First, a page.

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The University Star




The Student News Site of Texas State University

The University Star

The Student News Site of Texas State University

The University Star

Volleyball reflects on season, looks forward to NCAA Tournament

Texas+State+volleyball+celebrates+after+defeating+Troy+University+3-1+%2825-17%2C+25-13%2C+22-25%2C+25-13%29+to+advance+to+the+Sun+Belt+Conference+Championship.

Texas State volleyball celebrates after defeating Troy University 3-1 (25-17, 25-13, 22-25, 25-13) to advance to the Sun Belt Conference Championship.

After finishing its season with an overall record of 24-2 (15-1 Sun Belt) and securing its third straight Sun Belt Conference Tournament title, Texas State volleyball is using its experiences from the COVID-19-struck season to prepare for the NCAA Volleyball Tournament.
Head Coach Sean Huiet faced several challenges in his first year at the helm. He was tasked with taking over for former coach Karen Chisum, who led the Bobcats to eight regular-season titles and 10 conference tournament championships. Huiet says filling Chisum’s shoes was what he was most nervous about transitioning into the head coach role.
“[I] wanted to do some things that were a little more ‘next level,’” Huiet said. “Texas State is right there. To make the big jump in the athletics world we need to treat our kids like we know other athletes at other [successful programs].”
Huiet wants his players to feel relaxed and valued. He prioritized giving them the necessary space they needed to focus on the game and hone in on their individual skills.
Even though Chisum is no longer an official coach of the team, she stayed in contact with and showed her support for Huiet and her former players throughout the season. Chisum was frequently in Strahan Arena cheering on the Bobcats. When the team returned from the conference tournament, Chisum was waiting at 4:30 a.m. with a bottle of champagne prepared to celebrate.
Huiet’s second challenge was preparing his team for another run at the title. After winning the two years prior, Huiet knew every other team in the Sun Belt would vie to take Texas State’s spot at the top of the conference.
“Everyone wants to beat us when you’re at the top,” Huiet said. “They’re gunning for you every week. It’s really hard to win [a] championship—then when you repeat and now you’re trying to go for three… It was really, really hard, but it was very rewarding there at the end when we did win.”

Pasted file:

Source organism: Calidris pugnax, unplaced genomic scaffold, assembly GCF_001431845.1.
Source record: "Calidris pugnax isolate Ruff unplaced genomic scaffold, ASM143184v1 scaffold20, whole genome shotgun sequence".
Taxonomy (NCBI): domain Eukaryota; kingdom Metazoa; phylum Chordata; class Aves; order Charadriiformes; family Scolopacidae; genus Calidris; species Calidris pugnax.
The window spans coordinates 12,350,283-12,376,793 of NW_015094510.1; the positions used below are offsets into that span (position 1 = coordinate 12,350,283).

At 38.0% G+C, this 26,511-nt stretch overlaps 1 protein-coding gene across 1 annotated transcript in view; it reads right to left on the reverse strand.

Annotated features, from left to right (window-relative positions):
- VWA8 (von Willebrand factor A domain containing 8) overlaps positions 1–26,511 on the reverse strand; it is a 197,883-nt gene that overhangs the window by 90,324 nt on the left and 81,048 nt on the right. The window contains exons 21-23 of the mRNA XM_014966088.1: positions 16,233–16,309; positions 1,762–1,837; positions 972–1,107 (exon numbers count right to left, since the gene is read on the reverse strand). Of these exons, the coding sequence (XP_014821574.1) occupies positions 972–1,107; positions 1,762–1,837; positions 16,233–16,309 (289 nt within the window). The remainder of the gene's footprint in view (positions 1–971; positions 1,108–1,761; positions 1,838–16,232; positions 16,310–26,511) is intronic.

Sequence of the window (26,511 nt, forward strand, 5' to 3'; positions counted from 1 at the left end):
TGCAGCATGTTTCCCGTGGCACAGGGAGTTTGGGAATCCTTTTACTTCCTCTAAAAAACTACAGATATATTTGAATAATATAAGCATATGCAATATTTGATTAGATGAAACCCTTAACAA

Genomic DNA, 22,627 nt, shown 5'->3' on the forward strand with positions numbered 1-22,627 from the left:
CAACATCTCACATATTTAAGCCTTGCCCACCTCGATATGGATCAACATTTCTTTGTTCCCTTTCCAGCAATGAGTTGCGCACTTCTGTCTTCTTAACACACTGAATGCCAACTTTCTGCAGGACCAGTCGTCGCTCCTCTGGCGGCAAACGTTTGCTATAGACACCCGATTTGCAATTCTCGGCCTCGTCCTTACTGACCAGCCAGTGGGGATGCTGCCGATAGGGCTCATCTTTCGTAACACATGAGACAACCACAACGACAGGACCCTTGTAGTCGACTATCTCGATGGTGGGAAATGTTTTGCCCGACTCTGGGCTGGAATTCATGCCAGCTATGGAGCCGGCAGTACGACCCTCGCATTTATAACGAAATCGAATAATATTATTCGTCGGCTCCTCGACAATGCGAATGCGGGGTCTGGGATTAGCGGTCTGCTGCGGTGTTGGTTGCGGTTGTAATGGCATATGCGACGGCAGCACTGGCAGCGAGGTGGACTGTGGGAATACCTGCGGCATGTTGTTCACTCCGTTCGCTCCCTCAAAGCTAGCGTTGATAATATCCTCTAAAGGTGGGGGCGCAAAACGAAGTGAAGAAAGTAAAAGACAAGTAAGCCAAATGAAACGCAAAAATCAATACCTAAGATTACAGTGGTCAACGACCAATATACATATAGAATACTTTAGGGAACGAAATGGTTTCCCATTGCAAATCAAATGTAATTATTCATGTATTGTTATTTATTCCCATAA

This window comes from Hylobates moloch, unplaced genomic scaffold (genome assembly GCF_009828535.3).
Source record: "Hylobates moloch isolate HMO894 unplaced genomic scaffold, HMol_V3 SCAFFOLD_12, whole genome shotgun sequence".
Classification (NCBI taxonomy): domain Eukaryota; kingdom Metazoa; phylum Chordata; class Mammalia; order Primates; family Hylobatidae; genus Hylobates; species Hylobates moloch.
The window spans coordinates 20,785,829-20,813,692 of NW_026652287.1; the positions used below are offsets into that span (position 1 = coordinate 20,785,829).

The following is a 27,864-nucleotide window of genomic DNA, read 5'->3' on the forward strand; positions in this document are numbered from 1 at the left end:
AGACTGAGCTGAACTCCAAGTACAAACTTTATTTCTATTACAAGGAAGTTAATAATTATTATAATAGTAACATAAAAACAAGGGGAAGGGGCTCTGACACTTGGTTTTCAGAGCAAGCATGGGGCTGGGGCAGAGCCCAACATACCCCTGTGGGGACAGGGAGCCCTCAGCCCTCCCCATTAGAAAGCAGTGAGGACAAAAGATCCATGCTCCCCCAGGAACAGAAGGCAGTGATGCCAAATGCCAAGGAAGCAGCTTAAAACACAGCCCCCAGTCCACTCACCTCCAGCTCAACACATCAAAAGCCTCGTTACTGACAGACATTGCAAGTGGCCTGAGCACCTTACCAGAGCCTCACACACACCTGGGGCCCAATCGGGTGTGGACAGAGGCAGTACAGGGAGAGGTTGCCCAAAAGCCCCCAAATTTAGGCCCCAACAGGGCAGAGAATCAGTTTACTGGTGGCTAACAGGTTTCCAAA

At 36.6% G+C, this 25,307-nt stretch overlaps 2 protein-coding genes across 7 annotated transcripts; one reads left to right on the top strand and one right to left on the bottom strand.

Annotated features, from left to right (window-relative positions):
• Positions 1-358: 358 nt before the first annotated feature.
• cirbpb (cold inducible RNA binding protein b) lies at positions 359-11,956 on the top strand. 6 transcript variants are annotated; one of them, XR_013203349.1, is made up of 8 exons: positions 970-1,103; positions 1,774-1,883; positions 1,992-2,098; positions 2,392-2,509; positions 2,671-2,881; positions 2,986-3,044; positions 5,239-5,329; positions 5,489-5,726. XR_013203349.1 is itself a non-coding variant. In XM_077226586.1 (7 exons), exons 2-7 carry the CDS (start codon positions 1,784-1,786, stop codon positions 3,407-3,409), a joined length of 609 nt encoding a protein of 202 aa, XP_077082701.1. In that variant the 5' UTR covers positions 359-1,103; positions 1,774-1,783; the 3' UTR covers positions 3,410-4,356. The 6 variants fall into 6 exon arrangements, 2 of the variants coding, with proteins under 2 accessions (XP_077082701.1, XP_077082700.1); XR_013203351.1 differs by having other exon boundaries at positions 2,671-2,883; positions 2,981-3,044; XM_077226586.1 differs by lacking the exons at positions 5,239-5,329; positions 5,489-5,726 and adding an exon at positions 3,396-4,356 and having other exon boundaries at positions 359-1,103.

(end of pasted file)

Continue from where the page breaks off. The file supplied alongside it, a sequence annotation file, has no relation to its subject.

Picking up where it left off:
The third and perhaps most difficult challenge was the ongoing COVID-19 pandemic. There was a point during the summer when Huiet and his staff thought they would not get to play this season. As the summer came to a conclusion, the team realized it would get an opportunity to play and prepare for what Huiet calls the “new normal.”
“We said from the very beginning this season is going to be different, [and] it’s not going to be fair. There’s going to be things that happen that we can’t control,” Huiet said. “We want to just control what we can and that’s everyone being ready to play, everyone ready to contribute.”
Junior setter Emily DeWalt says COVID-19 and the unknowns made the team more grateful to play the game it loves.
“I felt like [COVID-19] made us not take every rep for granted,” DeWalt said. “We had to come into the gym knowing tomorrow is not guaranteed. We didn’t know what was going to happen in 24 hours; we didn’t know what was going to happen in 48 hours. We came in every day and worked hard and gave it our all.”
Huiet says the first weekend of play was the most impacted by COVID-19. Going into the Stephen F. Austin Tournament, the Bobcats only had 10 players available due to COVID-19 protocols.
Senior middle blocker Tyeranee Scott says players did a great job of adjusting and stepping up for their teammates who were unable to play.
“If a teammate couldn’t be there, we knew that somebody else would be able to fill in,” Scott said. “That comes from the depth of our team. Someone was always ready to go, and there was never a time where we were scared. If somebody else couldn’t do their job we knew someone could step up and do it for them.”